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Satcom 2 m band Helical Antenna

To receive Satellite Weather Pictures, you need a special antenna that will handle the rotating signal.

Dimitris Papadeas at SatNOGS built a variety of 2 meter band helical antennas:

To see how well it works, I modeled his design with NEC2 using CocoaNEC on my Mac.  The radiation pattern looks cool.  With 12 dB gain, it would be good on a simple tracker or for permanent pointing at a Geo sat.  You cannot just point it up at the sky to catch a polar bird, since then a satellite would have to pass almost directly over head, which doesn't happen very often.

2 m Band Helical Antenna Pattern

At this size, a crossed Yagi would be rather easier to build though. A helix is more suitable for the 70 cm band, where it will be much smaller and easier to support.

CM Helix, SatNOGS, v4
CM Frequency: 434 MHz
CM Wavelength: 691 mm
CM c=299792458 m/s
CM Radius = 110 mm
CM Turns: 8
CM Circumference to wavelength ratio: 1
CM Reflector perimeter to wavelength ratio: 0.8 = 553 mm
CM Winding diameter: 220mm
CM Winding circumference: 691mm
CM Winding spacing: 172 mm
CM WInding length: 5696 mm
CM Reflector perimeter: 553mm
CM Total length = 172 mm x 8 t = 1376 mm
CM Reflector plane 1 mm below zero to avoid a short with start of helix
CM Feedpoint(1) - Z: (111.340 - i 1152.400) I: (0.0001 + i 0.0009) VSWR(Zo=50 Ω): 99.0:1
CM Antenna is in free space.
CM Directivity: 11.08 dB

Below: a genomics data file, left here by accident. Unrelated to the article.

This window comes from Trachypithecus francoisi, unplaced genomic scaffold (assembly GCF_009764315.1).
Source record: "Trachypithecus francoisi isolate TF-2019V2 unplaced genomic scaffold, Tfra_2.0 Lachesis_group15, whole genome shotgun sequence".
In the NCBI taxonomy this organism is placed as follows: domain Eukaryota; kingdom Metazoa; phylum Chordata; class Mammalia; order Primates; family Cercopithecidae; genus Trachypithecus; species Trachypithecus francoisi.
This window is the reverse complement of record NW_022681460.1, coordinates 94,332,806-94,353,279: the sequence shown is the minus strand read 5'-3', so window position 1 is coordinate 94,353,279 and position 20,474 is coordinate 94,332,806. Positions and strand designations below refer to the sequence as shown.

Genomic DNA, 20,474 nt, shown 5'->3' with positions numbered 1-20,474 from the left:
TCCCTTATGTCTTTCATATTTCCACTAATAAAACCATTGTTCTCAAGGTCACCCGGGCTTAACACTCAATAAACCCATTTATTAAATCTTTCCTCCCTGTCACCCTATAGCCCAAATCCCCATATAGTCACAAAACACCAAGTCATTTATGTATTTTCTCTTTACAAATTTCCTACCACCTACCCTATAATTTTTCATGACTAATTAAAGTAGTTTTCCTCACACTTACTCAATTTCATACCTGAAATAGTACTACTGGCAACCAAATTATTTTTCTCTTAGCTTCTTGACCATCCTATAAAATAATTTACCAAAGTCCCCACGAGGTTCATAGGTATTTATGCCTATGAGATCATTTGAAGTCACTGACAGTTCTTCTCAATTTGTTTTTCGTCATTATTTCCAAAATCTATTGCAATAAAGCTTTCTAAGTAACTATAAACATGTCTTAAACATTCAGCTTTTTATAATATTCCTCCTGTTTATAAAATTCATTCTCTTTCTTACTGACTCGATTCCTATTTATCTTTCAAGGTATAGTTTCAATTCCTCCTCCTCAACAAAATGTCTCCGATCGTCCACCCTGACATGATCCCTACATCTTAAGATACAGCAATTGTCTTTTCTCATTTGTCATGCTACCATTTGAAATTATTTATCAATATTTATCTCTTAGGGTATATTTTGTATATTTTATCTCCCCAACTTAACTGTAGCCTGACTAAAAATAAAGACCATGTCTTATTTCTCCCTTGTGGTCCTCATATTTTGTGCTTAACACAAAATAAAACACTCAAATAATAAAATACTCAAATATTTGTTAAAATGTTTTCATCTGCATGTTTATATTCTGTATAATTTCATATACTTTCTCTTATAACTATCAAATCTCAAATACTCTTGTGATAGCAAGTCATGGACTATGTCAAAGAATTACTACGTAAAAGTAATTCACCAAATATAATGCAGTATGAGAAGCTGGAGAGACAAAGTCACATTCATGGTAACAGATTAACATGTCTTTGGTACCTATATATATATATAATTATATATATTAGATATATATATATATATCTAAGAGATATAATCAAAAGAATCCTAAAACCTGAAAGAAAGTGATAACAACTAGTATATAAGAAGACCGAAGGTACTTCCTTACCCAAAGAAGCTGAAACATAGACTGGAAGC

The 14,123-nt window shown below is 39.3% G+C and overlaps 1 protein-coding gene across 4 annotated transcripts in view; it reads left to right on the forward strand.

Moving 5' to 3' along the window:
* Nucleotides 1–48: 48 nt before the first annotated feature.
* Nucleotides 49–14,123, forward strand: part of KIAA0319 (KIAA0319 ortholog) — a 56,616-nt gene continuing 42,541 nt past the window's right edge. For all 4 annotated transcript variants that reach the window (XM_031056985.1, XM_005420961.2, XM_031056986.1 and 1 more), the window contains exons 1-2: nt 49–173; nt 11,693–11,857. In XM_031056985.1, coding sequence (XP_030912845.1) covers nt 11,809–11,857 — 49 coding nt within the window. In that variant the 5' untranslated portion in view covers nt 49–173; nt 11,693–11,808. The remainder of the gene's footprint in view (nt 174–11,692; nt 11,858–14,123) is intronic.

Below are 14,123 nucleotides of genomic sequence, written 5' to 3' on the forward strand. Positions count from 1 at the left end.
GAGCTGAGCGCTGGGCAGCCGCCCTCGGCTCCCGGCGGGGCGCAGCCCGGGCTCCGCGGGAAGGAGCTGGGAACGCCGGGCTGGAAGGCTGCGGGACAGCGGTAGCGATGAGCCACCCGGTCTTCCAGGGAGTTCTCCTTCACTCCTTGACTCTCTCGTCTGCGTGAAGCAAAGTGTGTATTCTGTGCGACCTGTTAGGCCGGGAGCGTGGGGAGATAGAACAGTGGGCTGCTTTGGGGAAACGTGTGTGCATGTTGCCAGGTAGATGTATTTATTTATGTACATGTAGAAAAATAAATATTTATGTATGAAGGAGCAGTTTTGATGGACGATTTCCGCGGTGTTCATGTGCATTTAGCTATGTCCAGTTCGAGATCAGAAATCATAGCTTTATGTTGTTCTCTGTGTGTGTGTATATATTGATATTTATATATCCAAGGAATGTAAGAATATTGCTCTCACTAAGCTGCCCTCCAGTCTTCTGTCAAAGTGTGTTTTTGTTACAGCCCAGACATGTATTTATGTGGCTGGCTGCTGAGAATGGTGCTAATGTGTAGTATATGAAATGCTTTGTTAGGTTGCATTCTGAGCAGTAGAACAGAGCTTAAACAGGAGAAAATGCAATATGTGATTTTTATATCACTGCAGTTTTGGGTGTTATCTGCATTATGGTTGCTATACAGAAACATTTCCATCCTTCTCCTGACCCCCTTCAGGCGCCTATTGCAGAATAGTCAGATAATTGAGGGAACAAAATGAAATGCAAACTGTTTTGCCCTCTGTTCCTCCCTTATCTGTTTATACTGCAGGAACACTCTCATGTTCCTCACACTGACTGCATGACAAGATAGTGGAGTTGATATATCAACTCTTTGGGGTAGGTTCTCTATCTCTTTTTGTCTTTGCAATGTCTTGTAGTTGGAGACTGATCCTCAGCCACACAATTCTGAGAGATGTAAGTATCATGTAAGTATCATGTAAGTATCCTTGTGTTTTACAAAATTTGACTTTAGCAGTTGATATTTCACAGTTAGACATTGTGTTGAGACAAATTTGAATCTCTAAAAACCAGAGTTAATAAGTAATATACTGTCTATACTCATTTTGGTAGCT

CM Max gain: 12.51 dBi (azimuth 0 deg., elevation 90 deg.)
GH 1 500 0.172 1.376 0.110 0.110 0.110 0.110 0.003
SM 10 10 0.277 -0.277 -0.001 0.277 0.277 -0.001
SC 0 0 -0.277 0.277 -0.001
EX 0 1 1 0 1 0 0 0 0 0 0
FR 0 1 0 0 434 0
RP 0 90 90 0 0 0 1 4 0 0 0

This design will work over the whole 2 m band and is good for Hamradio, Weather and Cubesats.

What I like about satellite work, is that it is low power, sensitive work, so you need to know what you are doing, but you will not zap anyone touching your antennas when you happen to be transmitting at 3 or 5 Watt.

The modern earth observation satellites produce amazing pictures and they change all the time, due to the sun angle, seasons and weather


Helical antennas superimpose nicely.  That is, if you would wind four helixes together, each 2 turns, every 90 degrees, it would be equivalent to a single 8 turn helix, just much shorter.  Here is the seminal work on the quadrifilar helix

La voila!



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